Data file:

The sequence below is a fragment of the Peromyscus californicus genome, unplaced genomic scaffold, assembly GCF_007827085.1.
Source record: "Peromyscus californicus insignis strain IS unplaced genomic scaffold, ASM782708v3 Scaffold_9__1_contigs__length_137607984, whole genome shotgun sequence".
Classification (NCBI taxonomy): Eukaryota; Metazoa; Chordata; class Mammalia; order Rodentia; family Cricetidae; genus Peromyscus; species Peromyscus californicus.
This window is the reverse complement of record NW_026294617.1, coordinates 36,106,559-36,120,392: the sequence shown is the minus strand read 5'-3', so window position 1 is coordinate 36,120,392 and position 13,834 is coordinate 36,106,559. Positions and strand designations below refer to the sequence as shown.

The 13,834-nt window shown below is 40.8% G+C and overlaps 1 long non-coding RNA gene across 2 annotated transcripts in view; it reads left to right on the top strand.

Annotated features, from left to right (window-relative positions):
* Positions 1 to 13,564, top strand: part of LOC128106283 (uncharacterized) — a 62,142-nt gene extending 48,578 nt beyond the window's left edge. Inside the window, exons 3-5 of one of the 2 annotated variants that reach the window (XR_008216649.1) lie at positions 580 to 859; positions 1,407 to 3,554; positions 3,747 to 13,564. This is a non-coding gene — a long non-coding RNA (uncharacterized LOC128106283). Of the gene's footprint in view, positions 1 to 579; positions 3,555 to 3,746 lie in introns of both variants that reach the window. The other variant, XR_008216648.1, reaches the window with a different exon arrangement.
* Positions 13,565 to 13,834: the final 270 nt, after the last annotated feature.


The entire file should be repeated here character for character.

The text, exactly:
The sequence below is a fragment of the Peromyscus californicus genome, unplaced genomic scaffold, assembly GCF_007827085.1.
Source record: "Peromyscus californicus insignis strain IS unplaced genomic scaffold, ASM782708v3 Scaffold_9__1_contigs__length_137607984, whole genome shotgun sequence".
Classification (NCBI taxonomy): Eukaryota; Metazoa; Chordata; class Mammalia; order Rodentia; family Cricetidae; genus Peromyscus; species Peromyscus californicus.
This window is the reverse complement of record NW_026294617.1, coordinates 36,106,559-36,120,392: the sequence shown is the minus strand read 5'-3', so window position 1 is coordinate 36,120,392 and position 13,834 is coordinate 36,106,559. Positions and strand designations below refer to the sequence as shown.

The 13,834-nt window shown below is 40.8% G+C and overlaps 1 long non-coding RNA gene across 2 annotated transcripts in view; it reads left to right on the top strand.

Annotated features, from left to right (window-relative positions):
* Positions 1 to 13,564, top strand: part of LOC128106283 (uncharacterized) — a 62,142-nt gene extending 48,578 nt beyond the window's left edge. Inside the window, exons 3-5 of one of the 2 annotated variants that reach the window (XR_008216649.1) lie at positions 580 to 859; positions 1,407 to 3,554; positions 3,747 to 13,564. This is a non-coding gene — a long non-coding RNA (uncharacterized LOC128106283). Of the gene's footprint in view, positions 1 to 579; positions 3,555 to 3,746 lie in introns of both variants that reach the window. The other variant, XR_008216648.1, reaches the window with a different exon arrangement.
* Positions 13,565 to 13,834: the final 270 nt, after the last annotated feature.